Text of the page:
Despite the changes, Werner assured residents that all functions of the city will remain operational.
“For right now it’s business as usual,” he said.
Like high school sports, youth sports like soccer and baseball in Waverly will be cancelled for spring.
“We are sending refunds now,” Werner said.
But the city’s parks remain open.
“We will allow the public to use our green spaces, provided that we can clearly see they are not “organizing” large public gatherings,” the mayor wrote in the email.
Parents are warned that the city will not be cleaning park equipment at this time, so they should use appropriate measures when they use the facilities.
The city council will continue to hold public meetings as planned but is asking only those that have to be there to attend.
“If only six or seven members from the public can attend to maintain the six foot spacing, then so be it, the others can sit outside the door in or in other rooms, we’ll just have to yell loudly,” he wrote in the email.
As of Monday, the Waverly Community Library was still open. The library is run by a local nonprofit organization, not the city, Werner said. The library’s Facebook page indicated that activities were still scheduled during the week.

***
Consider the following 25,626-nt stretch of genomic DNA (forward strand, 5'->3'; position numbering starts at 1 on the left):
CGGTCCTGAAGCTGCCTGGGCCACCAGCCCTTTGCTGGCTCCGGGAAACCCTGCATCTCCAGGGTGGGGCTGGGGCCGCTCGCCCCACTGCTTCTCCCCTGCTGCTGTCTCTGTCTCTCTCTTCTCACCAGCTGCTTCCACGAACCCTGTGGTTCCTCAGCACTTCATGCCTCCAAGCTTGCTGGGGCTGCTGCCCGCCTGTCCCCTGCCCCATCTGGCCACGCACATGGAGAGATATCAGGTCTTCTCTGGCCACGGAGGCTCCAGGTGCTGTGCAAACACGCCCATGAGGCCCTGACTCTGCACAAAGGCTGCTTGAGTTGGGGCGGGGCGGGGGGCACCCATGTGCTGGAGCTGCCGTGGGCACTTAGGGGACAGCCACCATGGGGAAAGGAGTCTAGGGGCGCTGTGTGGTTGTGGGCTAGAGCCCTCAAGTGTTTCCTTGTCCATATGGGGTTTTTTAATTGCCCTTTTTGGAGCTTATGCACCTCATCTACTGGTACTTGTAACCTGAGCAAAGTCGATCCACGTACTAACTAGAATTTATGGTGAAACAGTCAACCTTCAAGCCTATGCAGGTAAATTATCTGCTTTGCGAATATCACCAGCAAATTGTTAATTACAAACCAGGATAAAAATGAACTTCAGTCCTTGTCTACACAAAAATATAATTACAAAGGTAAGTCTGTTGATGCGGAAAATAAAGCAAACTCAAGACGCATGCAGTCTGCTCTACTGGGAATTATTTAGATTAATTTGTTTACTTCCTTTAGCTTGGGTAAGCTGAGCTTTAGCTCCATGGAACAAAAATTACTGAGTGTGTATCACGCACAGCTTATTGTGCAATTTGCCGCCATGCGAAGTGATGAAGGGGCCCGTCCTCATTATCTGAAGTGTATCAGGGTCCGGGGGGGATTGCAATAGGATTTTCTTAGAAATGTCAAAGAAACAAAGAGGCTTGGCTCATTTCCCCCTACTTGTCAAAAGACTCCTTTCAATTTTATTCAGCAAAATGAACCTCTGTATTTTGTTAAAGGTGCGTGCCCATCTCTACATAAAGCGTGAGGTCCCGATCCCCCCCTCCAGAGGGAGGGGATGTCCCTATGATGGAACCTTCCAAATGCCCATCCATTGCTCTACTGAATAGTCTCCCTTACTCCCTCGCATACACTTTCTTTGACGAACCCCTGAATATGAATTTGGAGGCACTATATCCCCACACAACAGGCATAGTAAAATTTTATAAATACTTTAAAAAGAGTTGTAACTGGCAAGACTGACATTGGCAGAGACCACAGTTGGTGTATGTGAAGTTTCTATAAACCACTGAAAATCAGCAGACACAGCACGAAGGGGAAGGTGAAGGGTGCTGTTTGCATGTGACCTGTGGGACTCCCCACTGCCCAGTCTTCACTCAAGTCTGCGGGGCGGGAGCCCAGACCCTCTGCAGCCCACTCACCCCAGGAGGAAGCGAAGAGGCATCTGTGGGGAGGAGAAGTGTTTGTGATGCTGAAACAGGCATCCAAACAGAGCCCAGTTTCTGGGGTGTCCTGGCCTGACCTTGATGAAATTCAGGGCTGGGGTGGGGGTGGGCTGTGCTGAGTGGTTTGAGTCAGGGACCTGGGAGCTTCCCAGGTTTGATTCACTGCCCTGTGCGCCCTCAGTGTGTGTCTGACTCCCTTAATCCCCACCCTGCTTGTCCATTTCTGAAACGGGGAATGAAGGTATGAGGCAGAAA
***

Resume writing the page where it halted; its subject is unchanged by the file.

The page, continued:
Medical facilities in Waverly have altered their operations in light of the coronavirus threat. Azria Health Waverly (formerly the Waverly Care Center) posted on social media over the weekend that they are not allowing volunteers and non-essential personnel into the facility and visitors are also restricted unless there is a compassionate care situation.
All planned activity outings have been suspended. The facility is following guidance from the new Centers for Medicare and Medicaid Services. The staff has set up a virtual visit station where residents can video chat with their families.
Family Medical and Urgent Care of Waverly also posted changes to their operations on social media. The clinic was closed to patients on Monday due to the evolving nature of the virus, the lack of affordable testing and shortage of protective medical equipment, according to a message posted on Monday. The facility is offering telephone services to established patients.
The Village of Eagle closed its offices and facilities to the public on Tuesday. In a statement emailed Monday night, village officials said: “This is unprecedented territory as we confront a relatively unknown health threat that has impacted our entire nation over the past few weeks. We ask for your understanding and patience as we keep everyone’s well-being at the forefront of all decision-making.”
Residents can pay water and sewer bills online at www.eaglene.gov, by placing payment in the drop box at the village office at 727 S. First St. or by calling the office at 402-781-2748.
The Greenwood Village Board of Trustees held an emergency meeting Monday night to discuss temporary closures of the village office, library and community building and possibly waiving late fees and disconnections in March for utilities. The village board in Ceresco met on Tuesday to discuss similar actions.